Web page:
The BM Intensity Pro seems to be the exact same product as this (I obviously may be wrong). And I think it would be cool to look into their newer products as well :)

    • HoppeH says:

      As far as i know the BMIP will not take any load of you regarding encoding the stream. It will help with the screen capture and that will ofc help! It does not run at anything above 1080p24hz “it does 1080I@60 if you like to use that” I have had a shit ton of trouble with getting it to lock to 24hz to not get screen tearing or splitting meaning you have to go to 720p@60 hz. I have just ordered this card so looking forward to testing it out and seeing if its as good as they say :>

      • Michiel says:

        I have never lag 1080 30 fps/720 60 fps or stuttering without capture card. (corei7 920 3.6ghz)

        Stream program: Obs stream tool (completely free tool way better then Xsplit/Adobe)
        Dxtory 2.0.119 as capture (best capture tool with the most functionality)
        Starcraft2 framecap 100fps enough smoothness for gaming

        Bitrate 3k-5k
        on twitch.tv

  20. Nice stuff. A couple of questions.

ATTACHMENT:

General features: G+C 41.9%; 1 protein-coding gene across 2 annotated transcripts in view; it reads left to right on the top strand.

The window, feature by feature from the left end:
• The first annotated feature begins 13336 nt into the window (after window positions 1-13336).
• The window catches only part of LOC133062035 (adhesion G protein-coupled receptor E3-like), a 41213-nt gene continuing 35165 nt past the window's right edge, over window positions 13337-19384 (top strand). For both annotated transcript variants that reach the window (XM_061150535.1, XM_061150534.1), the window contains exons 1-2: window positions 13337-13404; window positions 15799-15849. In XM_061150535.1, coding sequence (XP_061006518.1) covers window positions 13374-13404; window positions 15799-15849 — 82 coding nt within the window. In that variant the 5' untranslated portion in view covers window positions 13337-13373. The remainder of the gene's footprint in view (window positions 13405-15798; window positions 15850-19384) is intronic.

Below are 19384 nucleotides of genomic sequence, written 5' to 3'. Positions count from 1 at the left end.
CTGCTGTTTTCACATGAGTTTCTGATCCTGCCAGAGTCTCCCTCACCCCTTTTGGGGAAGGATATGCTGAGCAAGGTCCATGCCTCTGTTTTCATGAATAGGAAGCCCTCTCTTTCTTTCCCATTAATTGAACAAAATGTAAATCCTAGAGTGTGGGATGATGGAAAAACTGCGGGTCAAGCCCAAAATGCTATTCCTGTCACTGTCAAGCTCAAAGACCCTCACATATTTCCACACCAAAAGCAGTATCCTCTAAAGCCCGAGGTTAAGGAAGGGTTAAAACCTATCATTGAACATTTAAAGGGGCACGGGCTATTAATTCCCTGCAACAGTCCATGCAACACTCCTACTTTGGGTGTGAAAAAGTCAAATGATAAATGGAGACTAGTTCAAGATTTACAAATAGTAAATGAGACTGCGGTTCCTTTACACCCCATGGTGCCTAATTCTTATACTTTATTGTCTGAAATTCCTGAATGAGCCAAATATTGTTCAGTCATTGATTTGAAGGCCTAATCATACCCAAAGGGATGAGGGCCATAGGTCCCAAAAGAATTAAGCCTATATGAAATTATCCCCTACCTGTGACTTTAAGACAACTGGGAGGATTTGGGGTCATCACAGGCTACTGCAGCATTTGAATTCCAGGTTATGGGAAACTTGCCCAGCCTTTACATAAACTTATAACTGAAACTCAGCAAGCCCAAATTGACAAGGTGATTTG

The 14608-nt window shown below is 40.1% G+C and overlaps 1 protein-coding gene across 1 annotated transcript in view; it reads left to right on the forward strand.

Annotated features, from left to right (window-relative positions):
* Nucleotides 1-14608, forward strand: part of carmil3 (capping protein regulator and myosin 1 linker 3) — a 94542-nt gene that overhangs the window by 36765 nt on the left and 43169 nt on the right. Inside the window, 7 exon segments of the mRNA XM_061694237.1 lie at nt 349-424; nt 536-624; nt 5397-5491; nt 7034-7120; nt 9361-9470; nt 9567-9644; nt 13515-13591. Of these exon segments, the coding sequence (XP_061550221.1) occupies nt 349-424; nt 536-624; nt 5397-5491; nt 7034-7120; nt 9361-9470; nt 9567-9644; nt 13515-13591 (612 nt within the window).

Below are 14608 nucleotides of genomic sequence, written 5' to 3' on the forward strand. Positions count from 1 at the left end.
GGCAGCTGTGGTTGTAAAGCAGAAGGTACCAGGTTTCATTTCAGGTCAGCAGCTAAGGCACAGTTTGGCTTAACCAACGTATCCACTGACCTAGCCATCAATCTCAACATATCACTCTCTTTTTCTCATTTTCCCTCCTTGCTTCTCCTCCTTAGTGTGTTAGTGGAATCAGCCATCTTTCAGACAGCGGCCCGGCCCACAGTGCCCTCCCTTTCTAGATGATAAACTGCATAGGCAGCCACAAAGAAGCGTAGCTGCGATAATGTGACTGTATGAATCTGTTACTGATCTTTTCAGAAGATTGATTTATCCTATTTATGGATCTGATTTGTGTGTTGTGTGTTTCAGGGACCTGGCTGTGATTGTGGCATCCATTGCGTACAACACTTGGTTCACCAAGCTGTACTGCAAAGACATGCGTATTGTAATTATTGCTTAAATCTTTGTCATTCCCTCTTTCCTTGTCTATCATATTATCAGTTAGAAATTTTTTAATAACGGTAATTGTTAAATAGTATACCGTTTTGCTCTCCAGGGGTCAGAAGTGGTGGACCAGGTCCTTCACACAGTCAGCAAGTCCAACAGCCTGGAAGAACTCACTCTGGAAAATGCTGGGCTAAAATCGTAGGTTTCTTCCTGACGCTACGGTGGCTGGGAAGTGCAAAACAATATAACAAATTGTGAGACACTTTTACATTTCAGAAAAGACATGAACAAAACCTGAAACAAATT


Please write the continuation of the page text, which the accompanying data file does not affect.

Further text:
* How is the HDMI output configured? Are you mirroring your main 1080p gaming display to the HDMI port, or using a hardware splitter? How does the mirroring/splitting work if the gaming monitor is at 1080p and the Avermedia is at 720p? Do you have a second monitor running during this test?
    * Do you think you could run this test with a midgame or lategame max battle and see what game FPS impact of the Avermedia is?

  21. sri says:

    hello, plz tell me if there is any lag in the streaming, as i am tired of kainy, splashtop lag and really want to play games on my tablet.

  22. Hmm is anyone else encountering problems with the images on this blog loading?
    I’m trying to find out if its a problem on my end
    or if it’s the blog. Any feedback would be greatly appreciated.

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  24. Write more, thats all I have to say. Literally, it seems as though you relied on the video to make your point.
    You definitely know what youre talking about, why waste your intelligence on just posting videos to your blog when you could be giving us something enlightening
    to read?